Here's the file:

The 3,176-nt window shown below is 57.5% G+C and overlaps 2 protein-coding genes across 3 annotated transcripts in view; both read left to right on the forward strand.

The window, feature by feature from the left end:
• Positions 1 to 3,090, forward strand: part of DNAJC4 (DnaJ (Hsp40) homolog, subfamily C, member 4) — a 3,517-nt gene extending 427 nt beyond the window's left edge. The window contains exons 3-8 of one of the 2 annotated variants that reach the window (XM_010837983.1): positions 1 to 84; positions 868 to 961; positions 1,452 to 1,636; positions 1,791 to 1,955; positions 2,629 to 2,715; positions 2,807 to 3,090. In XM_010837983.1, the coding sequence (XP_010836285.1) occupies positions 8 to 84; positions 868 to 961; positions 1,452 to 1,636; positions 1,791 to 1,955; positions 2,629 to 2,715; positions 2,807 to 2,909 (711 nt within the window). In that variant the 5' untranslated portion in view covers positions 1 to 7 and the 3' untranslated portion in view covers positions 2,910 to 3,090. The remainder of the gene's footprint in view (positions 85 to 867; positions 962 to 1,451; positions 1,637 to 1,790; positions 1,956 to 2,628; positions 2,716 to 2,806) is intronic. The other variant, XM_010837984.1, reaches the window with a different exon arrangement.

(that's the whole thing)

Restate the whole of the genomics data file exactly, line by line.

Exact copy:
The 3,176-nt window shown below is 57.5% G+C and overlaps 2 protein-coding genes across 3 annotated transcripts in view; both read left to right on the forward strand.

The window, feature by feature from the left end:
• Positions 1 to 3,090, forward strand: part of DNAJC4 (DnaJ (Hsp40) homolog, subfamily C, member 4) — a 3,517-nt gene extending 427 nt beyond the window's left edge. The window contains exons 3-8 of one of the 2 annotated variants that reach the window (XM_010837983.1): positions 1 to 84; positions 868 to 961; positions 1,452 to 1,636; positions 1,791 to 1,955; positions 2,629 to 2,715; positions 2,807 to 3,090. In XM_010837983.1, the coding sequence (XP_010836285.1) occupies positions 8 to 84; positions 868 to 961; positions 1,452 to 1,636; positions 1,791 to 1,955; positions 2,629 to 2,715; positions 2,807 to 2,909 (711 nt within the window). In that variant the 5' untranslated portion in view covers positions 1 to 7 and the 3' untranslated portion in view covers positions 2,910 to 3,090. The remainder of the gene's footprint in view (positions 85 to 867; positions 962 to 1,451; positions 1,637 to 1,790; positions 1,956 to 2,628; positions 2,716 to 2,806) is intronic. The other variant, XM_010837984.1, reaches the window with a different exon arrangement.